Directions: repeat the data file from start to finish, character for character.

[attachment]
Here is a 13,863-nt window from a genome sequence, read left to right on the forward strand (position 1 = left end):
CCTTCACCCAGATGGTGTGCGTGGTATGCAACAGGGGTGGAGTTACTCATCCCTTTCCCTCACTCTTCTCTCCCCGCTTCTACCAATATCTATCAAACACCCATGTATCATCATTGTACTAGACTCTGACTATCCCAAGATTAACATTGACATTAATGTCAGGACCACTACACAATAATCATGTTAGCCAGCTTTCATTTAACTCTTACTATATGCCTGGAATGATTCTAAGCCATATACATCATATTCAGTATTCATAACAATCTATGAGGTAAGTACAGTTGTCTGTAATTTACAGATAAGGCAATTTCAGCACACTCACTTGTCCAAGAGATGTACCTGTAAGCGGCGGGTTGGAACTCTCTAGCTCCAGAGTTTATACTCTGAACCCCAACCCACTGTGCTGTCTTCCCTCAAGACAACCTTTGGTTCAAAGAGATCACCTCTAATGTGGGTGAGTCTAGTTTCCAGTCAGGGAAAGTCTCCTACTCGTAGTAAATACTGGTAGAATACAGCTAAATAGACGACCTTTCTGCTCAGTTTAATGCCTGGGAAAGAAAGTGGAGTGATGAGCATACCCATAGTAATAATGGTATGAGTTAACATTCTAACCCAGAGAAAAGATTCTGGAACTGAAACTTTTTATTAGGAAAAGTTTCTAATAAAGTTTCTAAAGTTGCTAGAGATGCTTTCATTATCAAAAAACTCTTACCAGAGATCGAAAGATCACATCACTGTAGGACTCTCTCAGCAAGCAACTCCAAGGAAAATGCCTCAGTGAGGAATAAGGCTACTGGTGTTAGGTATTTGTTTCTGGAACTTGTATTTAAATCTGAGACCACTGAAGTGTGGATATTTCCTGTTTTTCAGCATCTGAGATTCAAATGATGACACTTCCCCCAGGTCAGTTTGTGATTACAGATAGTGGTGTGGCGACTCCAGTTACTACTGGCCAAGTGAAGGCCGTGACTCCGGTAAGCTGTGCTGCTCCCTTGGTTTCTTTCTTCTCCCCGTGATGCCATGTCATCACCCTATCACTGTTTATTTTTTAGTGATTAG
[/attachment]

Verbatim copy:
Here is a 13,863-nt window from a genome sequence, read left to right on the forward strand (position 1 = left end):
CCTTCACCCAGATGGTGTGCGTGGTATGCAACAGGGGTGGAGTTACTCATCCCTTTCCCTCACTCTTCTCTCCCCGCTTCTACCAATATCTATCAAACACCCATGTATCATCATTGTACTAGACTCTGACTATCCCAAGATTAACATTGACATTAATGTCAGGACCACTACACAATAATCATGTTAGCCAGCTTTCATTTAACTCTTACTATATGCCTGGAATGATTCTAAGCCATATACATCATATTCAGTATTCATAACAATCTATGAGGTAAGTACAGTTGTCTGTAATTTACAGATAAGGCAATTTCAGCACACTCACTTGTCCAAGAGATGTACCTGTAAGCGGCGGGTTGGAACTCTCTAGCTCCAGAGTTTATACTCTGAACCCCAACCCACTGTGCTGTCTTCCCTCAAGACAACCTTTGGTTCAAAGAGATCACCTCTAATGTGGGTGAGTCTAGTTTCCAGTCAGGGAAAGTCTCCTACTCGTAGTAAATACTGGTAGAATACAGCTAAATAGACGACCTTTCTGCTCAGTTTAATGCCTGGGAAAGAAAGTGGAGTGATGAGCATACCCATAGTAATAATGGTATGAGTTAACATTCTAACCCAGAGAAAAGATTCTGGAACTGAAACTTTTTATTAGGAAAAGTTTCTAATAAAGTTTCTAAAGTTGCTAGAGATGCTTTCATTATCAAAAAACTCTTACCAGAGATCGAAAGATCACATCACTGTAGGACTCTCTCAGCAAGCAACTCCAAGGAAAATGCCTCAGTGAGGAATAAGGCTACTGGTGTTAGGTATTTGTTTCTGGAACTTGTATTTAAATCTGAGACCACTGAAGTGTGGATATTTCCTGTTTTTCAGCATCTGAGATTCAAATGATGACACTTCCCCCAGGTCAGTTTGTGATTACAGATAGTGGTGTGGCGACTCCAGTTACTACTGGCCAAGTGAAGGCCGTGACTCCGGTAAGCTGTGCTGCTCCCTTGGTTTCTTTCTTCTCCCCGTGATGCCATGTCATCACCCTATCACTGTTTATTTTTTAGTGATTAG